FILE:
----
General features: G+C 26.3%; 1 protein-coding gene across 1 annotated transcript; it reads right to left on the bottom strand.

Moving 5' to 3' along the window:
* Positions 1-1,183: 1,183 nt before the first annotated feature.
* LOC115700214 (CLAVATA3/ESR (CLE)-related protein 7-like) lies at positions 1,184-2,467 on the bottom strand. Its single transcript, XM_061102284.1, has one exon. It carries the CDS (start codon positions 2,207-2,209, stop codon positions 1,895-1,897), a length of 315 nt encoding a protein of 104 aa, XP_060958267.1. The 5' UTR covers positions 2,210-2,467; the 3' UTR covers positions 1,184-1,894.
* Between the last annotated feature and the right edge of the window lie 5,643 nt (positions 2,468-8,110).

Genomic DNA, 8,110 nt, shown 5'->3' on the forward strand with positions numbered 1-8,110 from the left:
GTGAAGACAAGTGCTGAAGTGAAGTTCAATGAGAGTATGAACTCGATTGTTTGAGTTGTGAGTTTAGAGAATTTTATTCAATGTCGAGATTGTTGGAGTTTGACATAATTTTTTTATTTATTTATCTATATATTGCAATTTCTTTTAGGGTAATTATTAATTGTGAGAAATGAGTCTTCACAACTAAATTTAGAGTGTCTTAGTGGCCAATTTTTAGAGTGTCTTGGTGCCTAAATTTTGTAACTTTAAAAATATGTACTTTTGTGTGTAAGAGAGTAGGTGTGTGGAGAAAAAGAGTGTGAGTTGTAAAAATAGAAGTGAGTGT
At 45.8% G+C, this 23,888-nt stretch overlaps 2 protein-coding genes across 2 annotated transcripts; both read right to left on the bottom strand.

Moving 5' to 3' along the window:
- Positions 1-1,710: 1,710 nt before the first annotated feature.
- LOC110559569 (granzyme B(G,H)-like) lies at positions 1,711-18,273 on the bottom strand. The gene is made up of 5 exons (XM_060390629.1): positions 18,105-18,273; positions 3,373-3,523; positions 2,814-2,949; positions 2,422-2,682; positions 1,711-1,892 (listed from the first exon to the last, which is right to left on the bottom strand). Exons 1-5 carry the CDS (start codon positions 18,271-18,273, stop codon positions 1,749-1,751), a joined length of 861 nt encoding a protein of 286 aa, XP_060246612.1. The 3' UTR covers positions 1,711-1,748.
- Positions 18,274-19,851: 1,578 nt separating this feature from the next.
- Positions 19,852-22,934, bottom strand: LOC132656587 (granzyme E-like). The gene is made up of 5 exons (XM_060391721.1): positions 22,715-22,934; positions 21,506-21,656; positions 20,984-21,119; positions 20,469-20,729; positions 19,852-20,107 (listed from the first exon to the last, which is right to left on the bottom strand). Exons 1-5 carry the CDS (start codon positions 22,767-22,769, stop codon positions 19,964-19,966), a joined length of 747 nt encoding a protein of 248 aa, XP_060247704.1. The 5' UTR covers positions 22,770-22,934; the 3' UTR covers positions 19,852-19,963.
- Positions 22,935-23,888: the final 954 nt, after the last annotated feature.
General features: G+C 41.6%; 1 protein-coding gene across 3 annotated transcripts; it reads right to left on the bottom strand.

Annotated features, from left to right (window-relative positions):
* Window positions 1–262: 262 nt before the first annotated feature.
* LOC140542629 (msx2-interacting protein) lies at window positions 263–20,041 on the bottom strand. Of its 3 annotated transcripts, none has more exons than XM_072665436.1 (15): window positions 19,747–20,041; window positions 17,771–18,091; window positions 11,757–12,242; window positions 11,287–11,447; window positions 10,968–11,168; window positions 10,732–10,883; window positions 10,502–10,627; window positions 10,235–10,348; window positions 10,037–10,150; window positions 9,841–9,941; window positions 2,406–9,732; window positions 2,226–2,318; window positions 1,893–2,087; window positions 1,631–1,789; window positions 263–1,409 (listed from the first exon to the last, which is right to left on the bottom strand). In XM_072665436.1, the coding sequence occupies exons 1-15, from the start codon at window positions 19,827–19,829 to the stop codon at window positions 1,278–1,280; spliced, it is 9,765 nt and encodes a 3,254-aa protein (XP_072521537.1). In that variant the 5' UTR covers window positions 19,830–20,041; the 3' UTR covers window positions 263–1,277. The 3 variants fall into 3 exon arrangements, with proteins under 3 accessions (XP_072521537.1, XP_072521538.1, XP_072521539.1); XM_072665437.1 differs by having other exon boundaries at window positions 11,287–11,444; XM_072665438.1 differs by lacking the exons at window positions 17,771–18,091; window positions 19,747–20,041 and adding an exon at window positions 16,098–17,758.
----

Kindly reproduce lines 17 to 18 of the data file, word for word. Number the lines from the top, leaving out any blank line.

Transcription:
* Window positions 1–262: 262 nt before the first annotated feature.
* LOC140542629 (msx2-interacting protein) lies at window positions 263–20,041 on the bottom strand. Of its 3 annotated transcripts, none has more exons than XM_072665436.1 (15): window positions 19,747–20,041; window positions 17,771–18,091; window positions 11,757–12,242; window positions 11,287–11,447; window positions 10,968–11,168; window positions 10,732–10,883; window positions 10,502–10,627; window positions 10,235–10,348; window positions 10,037–10,150; window positions 9,841–9,941; window positions 2,406–9,732; window positions 2,226–2,318; window positions 1,893–2,087; window positions 1,631–1,789; window positions 263–1,409 (listed from the first exon to the last, which is right to left on the bottom strand). In XM_072665436.1, the coding sequence occupies exons 1-15, from the start codon at window positions 19,827–19,829 to the stop codon at window positions 1,278–1,280; spliced, it is 9,765 nt and encodes a 3,254-aa protein (XP_072521537.1). In that variant the 5' UTR covers window positions 19,830–20,041; the 3' UTR covers window positions 263–1,277. The 3 variants fall into 3 exon arrangements, with proteins under 3 accessions (XP_072521537.1, XP_072521538.1, XP_072521539.1); XM_072665437.1 differs by having other exon boundaries at window positions 11,287–11,444; XM_072665438.1 differs by lacking the exons at window positions 17,771–18,091; window positions 19,747–20,041 and adding an exon at window positions 16,098–17,758.